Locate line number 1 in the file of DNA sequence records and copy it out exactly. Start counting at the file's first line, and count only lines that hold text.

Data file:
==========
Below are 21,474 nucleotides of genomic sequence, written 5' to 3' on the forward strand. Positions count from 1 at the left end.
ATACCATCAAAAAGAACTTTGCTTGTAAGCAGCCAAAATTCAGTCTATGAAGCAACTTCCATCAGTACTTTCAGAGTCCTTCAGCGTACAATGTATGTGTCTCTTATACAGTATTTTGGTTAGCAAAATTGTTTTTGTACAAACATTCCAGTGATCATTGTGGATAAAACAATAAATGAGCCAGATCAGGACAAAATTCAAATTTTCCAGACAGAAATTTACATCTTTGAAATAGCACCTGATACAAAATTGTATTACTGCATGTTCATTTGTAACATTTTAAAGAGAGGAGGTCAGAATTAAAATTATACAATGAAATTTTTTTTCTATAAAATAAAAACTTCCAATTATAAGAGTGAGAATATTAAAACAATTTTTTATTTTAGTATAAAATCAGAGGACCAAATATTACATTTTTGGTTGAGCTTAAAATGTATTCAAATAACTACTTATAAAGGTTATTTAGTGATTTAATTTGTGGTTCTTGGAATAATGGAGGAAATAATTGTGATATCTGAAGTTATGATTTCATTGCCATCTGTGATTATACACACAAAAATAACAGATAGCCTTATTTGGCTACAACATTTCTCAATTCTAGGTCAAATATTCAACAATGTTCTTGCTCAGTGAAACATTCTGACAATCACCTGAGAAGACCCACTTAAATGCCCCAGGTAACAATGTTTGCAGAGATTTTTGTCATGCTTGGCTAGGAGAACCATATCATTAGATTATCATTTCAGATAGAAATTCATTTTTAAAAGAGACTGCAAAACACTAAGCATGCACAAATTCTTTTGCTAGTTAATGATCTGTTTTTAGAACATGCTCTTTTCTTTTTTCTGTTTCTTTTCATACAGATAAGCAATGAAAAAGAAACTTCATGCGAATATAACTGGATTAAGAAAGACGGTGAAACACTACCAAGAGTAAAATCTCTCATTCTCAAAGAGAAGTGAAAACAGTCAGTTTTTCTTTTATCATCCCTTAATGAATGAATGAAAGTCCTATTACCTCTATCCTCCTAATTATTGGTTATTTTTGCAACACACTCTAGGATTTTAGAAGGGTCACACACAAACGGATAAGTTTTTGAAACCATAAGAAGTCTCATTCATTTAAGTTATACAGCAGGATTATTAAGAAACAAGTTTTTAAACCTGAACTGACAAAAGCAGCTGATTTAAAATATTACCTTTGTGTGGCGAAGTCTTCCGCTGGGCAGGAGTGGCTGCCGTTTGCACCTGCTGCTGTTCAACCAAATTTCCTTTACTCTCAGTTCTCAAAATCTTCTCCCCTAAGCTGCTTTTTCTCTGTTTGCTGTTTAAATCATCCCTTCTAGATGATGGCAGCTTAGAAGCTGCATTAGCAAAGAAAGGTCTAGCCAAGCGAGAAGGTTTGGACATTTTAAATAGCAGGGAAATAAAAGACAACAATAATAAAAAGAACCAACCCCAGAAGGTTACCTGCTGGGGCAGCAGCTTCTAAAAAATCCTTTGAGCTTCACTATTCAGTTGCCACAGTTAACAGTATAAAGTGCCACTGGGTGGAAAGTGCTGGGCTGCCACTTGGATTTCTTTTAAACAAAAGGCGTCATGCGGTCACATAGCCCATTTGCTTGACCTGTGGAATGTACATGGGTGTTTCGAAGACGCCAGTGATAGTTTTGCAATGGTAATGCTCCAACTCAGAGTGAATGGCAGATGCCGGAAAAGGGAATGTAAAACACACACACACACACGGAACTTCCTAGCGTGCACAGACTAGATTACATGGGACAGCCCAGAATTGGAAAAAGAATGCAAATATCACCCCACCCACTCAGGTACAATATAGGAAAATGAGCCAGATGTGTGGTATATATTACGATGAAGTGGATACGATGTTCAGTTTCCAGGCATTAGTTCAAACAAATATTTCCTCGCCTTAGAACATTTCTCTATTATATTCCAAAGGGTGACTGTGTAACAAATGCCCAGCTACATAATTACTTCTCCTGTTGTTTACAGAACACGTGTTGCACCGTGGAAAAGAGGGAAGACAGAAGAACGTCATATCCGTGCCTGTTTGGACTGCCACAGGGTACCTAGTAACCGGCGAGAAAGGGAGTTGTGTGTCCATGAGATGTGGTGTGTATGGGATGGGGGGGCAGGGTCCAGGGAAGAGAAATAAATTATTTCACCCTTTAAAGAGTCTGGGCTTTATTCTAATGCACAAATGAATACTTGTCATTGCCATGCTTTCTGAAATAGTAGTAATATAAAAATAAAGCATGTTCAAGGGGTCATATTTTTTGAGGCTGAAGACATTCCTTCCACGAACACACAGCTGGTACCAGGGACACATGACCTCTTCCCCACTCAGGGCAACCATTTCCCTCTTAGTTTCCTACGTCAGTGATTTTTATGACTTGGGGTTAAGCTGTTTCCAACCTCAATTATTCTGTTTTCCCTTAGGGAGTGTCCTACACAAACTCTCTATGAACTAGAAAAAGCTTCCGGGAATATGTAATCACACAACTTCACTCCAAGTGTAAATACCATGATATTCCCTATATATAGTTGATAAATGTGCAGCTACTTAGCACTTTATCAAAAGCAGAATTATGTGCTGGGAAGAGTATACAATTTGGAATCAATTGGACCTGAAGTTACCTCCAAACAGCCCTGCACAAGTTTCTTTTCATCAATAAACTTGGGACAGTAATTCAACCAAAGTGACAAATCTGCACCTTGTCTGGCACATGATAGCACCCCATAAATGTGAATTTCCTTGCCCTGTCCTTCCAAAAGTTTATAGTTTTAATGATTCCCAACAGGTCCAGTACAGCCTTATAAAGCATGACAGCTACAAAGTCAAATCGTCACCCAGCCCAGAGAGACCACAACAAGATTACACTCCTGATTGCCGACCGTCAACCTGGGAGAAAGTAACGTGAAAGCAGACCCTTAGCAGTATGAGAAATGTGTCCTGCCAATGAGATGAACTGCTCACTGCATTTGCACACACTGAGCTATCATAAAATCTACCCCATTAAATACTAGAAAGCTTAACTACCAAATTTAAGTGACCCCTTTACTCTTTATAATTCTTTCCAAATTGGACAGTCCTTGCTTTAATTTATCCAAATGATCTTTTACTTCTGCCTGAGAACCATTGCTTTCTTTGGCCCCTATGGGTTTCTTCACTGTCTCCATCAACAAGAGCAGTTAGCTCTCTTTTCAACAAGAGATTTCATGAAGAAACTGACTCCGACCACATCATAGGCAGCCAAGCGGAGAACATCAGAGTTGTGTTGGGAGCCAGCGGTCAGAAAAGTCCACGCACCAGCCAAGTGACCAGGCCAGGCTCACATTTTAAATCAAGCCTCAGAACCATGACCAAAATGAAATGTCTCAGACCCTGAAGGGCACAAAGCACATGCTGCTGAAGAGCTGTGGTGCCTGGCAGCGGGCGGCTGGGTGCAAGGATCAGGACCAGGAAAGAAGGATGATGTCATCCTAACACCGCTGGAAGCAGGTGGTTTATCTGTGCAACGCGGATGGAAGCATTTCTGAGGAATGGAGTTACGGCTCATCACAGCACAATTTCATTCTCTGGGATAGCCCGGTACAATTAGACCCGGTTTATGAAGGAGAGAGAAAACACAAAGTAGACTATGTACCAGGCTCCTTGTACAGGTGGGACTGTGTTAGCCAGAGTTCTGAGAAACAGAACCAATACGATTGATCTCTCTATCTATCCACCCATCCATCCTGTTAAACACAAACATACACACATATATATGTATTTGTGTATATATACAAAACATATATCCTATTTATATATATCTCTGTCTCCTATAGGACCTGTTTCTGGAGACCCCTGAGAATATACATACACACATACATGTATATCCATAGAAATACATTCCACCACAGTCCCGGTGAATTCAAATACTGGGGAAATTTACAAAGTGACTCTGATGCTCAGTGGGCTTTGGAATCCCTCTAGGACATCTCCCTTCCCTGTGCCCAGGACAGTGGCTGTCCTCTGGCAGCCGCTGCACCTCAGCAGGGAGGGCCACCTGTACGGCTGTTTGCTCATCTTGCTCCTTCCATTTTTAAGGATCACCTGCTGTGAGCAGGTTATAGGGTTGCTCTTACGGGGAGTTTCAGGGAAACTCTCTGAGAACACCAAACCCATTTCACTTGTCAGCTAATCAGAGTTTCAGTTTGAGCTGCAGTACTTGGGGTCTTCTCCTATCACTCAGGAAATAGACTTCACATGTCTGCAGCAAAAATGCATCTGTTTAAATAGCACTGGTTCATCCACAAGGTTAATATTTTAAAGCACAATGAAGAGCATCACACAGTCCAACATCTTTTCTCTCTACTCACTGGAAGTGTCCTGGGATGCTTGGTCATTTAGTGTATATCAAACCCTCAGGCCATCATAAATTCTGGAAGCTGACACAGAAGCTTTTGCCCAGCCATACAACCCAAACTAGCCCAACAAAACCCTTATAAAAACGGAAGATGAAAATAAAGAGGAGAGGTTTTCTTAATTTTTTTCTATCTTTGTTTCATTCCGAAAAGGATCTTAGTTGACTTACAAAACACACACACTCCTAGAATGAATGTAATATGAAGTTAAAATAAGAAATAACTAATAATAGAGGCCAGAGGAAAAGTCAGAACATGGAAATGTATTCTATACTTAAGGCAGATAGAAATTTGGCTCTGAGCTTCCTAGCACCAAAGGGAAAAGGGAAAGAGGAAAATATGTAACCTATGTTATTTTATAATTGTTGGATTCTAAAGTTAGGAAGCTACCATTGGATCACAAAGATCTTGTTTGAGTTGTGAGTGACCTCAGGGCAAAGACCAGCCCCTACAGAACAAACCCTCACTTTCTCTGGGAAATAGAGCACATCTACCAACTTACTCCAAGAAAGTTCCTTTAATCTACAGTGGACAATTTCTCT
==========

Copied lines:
Below are 21,474 nucleotides of genomic sequence, written 5' to 3' on the forward strand. Positions count from 1 at the left end.